OVERVIEW: Of three umbrella programs at the Michael and Susan Dell Foundation, education-related grants have accounted for a significant majority of its more than $1 billion in total giving. That makes Dell one of the largest charter funders in the country. Its focus is on urban schools in the U.S., but Dell also has a presence in South Africa and India. K-12 education grants are awarded out of its Urban Education program.
IP TAKE: Dell emphasizes metrics-based and data-driven research not only to identify where its funding can be most effective, but also to ensure that the efforts it supports can be systemic, sustainable, and expandable. This is a funder that emphasizes work in urban communities, collaborates with other foundations, maintains a close working relationship with its grantees, and stands out in that it accepts unsolicited proposals.
PROFILE: Founded in 1999 with a focus on Central Texas children's education and health, today the Dell Foundation is "working in major urban communities" with a "focus on opportunities with the greatest potential to directly and measurably transform the lifelong outcomes of impoverished urban children around the globe." Its three main programs are Childhood Health, Family Economic Stability, and - most relevant for K-12 fundseekers - Urban Education.
While it does not have a dedicated K-12 program, education accounts (by the foundation’s record) for two thirds of its giving. A big part of the foundation's focus has been on charter nonprofits — growing networks, suppirting high-performing charter schools, and supporting educator and leader development nonprofits, or advocacy groups.
Dell's U.S. Urban Education program supports efforts in this area through a variety of initiatives:
- Performance-Driven Education emphasizes "the systematic use of data at all levels of educational administration" to identify best practices, assess student performance, improve instruction, increase accountability, and modify strategies when necessary;
- College Preparation and Completion looks to curriculum development and reducing financial barriers to "empower more high-need students to graduate high school college-ready and obtain a bachelor’s degree";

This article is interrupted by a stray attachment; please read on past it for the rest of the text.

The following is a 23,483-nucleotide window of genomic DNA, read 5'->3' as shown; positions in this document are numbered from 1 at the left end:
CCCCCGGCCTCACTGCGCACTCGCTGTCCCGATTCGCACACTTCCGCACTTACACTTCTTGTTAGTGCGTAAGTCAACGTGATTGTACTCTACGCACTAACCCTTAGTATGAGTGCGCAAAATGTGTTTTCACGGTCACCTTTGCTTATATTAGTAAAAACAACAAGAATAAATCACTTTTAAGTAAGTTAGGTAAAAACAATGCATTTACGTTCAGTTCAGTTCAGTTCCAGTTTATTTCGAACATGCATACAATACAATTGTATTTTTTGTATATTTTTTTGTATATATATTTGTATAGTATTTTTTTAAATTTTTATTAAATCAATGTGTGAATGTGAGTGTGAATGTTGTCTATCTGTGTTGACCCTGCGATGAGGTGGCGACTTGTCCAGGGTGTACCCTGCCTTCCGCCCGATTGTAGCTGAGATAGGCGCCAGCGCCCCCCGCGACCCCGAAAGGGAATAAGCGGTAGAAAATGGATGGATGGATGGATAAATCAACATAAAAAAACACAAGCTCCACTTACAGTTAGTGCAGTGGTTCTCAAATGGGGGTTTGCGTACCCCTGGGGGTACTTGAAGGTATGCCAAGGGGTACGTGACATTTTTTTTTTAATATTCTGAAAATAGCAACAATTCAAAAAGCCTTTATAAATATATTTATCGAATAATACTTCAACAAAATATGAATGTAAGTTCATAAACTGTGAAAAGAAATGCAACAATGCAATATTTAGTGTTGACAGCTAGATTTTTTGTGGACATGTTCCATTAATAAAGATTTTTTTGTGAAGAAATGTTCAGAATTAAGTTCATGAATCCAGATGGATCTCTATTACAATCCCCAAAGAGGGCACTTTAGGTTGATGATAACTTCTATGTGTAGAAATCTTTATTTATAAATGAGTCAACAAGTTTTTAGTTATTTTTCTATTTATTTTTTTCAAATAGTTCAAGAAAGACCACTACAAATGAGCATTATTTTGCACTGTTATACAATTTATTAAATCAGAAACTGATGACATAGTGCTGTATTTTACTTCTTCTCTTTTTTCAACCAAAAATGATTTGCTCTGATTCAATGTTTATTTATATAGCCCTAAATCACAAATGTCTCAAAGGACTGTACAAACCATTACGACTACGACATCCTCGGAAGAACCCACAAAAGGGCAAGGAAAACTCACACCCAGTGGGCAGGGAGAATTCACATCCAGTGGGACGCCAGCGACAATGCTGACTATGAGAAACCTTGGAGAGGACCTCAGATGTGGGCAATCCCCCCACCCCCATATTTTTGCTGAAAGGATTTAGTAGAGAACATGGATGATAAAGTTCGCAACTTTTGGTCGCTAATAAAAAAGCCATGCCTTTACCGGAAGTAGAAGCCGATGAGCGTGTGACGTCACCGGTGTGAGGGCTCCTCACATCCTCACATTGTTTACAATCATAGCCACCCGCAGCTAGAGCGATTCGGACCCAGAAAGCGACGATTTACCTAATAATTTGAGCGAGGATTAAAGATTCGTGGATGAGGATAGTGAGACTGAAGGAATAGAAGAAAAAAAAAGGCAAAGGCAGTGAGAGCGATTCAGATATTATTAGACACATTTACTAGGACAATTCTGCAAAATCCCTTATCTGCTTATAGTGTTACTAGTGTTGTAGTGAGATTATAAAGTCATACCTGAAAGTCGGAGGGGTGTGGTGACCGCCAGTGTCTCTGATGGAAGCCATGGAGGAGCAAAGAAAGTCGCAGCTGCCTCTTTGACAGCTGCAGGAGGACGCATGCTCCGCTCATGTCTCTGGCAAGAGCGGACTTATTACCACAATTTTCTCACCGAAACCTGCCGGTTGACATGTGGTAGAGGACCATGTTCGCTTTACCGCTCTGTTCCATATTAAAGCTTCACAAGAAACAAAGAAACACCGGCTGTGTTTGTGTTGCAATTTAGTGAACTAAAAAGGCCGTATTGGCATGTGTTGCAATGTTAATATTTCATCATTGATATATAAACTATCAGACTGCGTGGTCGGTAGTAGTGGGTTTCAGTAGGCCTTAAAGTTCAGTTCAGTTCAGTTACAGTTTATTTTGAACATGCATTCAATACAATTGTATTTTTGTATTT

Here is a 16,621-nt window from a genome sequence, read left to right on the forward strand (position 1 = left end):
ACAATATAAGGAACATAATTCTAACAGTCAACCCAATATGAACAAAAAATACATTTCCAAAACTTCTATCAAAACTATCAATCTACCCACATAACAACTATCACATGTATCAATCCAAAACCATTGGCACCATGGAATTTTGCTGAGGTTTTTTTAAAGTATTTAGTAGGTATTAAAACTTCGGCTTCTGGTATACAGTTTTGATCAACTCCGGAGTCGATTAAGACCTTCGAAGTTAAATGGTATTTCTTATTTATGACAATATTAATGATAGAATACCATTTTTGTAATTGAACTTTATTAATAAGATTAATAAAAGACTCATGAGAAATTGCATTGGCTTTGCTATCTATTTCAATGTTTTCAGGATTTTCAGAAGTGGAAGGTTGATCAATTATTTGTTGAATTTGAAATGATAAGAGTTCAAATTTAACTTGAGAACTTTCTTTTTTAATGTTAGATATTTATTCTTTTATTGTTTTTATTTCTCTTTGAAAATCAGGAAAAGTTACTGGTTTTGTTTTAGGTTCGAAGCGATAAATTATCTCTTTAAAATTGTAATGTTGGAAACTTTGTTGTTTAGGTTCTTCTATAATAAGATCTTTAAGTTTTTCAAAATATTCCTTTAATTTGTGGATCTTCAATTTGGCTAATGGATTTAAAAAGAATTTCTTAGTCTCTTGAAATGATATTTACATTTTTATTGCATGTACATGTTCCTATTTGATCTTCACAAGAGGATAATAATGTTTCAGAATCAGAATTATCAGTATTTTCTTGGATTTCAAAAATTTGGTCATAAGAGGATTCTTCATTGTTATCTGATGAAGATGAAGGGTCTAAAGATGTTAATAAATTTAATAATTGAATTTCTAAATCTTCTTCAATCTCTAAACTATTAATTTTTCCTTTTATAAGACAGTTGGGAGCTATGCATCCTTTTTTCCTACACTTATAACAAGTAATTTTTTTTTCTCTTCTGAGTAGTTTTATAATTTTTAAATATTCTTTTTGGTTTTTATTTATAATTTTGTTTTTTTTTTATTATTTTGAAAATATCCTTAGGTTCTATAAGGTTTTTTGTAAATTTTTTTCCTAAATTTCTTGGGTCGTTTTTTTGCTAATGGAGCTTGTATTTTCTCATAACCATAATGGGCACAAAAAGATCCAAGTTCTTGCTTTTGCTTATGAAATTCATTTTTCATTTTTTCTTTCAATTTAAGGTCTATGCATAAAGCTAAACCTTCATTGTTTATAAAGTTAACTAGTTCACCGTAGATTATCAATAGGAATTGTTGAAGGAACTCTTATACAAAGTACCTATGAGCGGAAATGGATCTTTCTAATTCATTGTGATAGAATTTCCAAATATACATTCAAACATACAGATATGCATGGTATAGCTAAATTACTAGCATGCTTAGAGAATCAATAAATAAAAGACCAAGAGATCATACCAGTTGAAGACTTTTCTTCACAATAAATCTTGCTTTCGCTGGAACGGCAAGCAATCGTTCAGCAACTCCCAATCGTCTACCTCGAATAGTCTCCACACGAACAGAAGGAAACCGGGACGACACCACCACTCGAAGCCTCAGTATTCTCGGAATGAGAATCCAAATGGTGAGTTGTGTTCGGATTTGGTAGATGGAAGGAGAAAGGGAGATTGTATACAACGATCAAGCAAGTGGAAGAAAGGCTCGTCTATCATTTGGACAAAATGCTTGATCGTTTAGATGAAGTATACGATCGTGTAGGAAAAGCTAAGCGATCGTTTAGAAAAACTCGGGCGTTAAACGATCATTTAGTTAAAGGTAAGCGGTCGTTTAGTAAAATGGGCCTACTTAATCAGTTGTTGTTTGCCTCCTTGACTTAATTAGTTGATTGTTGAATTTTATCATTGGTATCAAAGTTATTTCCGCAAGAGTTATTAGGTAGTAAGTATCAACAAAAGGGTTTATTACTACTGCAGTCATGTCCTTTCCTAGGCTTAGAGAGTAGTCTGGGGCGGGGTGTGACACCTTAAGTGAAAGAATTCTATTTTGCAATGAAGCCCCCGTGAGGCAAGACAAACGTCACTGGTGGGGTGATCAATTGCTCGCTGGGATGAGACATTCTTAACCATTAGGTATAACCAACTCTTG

- Human Capital in Schools seeks to support programs that will "increase the number of exceptional educators, administrators and specialized district support staff";
- Quality School Options focuses on "growing the footprint of great school operators, reinventing the role of government to focus on school portfolio management, and support [of] education reform organizations";
- The Dell Scholars Program is a scholarship program that offers financial aid and a number of additional areas of support for low-income students who demonstrate "grit, potential, and ambition";
- A series of after-school programs that support the growing number of students in Central Texas "who face significant socioeconomic and personal challenges"; and
- Funding a small number of blended learning school models and closely studying their effectiveness in order to "jump-start a conversation" about blended learning.
Though it does not set a specific yearly giving amount, Dell reports that it has awarded tens of millions of dollars in annual K-12 funding in the U.S., India, and South Africa in recent years. The sizes of individual awards have ranged, by the foundation's account, from "$500 to several million dollars."
The foundation also funds teacher training programs. In essence, the foundation funds programs that "attract, develop, attain and maintain" high-quality teachers in public education. As explained in more detail this IP article, Dell has in the past pursued this goal through funding for teacher training through charter organizations such as the Boston-based charter management organization Match Education.
As with its approach to improving student outcomes and school performance, Dell expects its grantees to produce data proving that their projects have a "measurable impact on children's outcomes," and that stakeholders will draw on data to make “better data driven decisions.” Dell highlights current education issues and success stories on its blog, and past grantees can be searched by year, program, location, and keyword on the foundation's master grant list.
Although Dell currently has an open proposal policy, it does not give to individuals, lobbyists, or endowments. The foundation also notes that it "generally will not fund more than 25 percent of a project's budget or more than 10 percent of an organization's total annual operating expenses,"limits funding to projects in urban areas, and asks that proposals be as specific as possible about what problems applicants want to solve and how they plan to solve them.
Because Dell has a large number of program officers whose geographic and programmatic responsibilities vary significantly, fundraisers would do well to review the Education portions of the foundation's staff page.
- Kevin Byrne, Managing Director, United States
- Joe Siedlecki, Program and Policy Officer, U.S. Education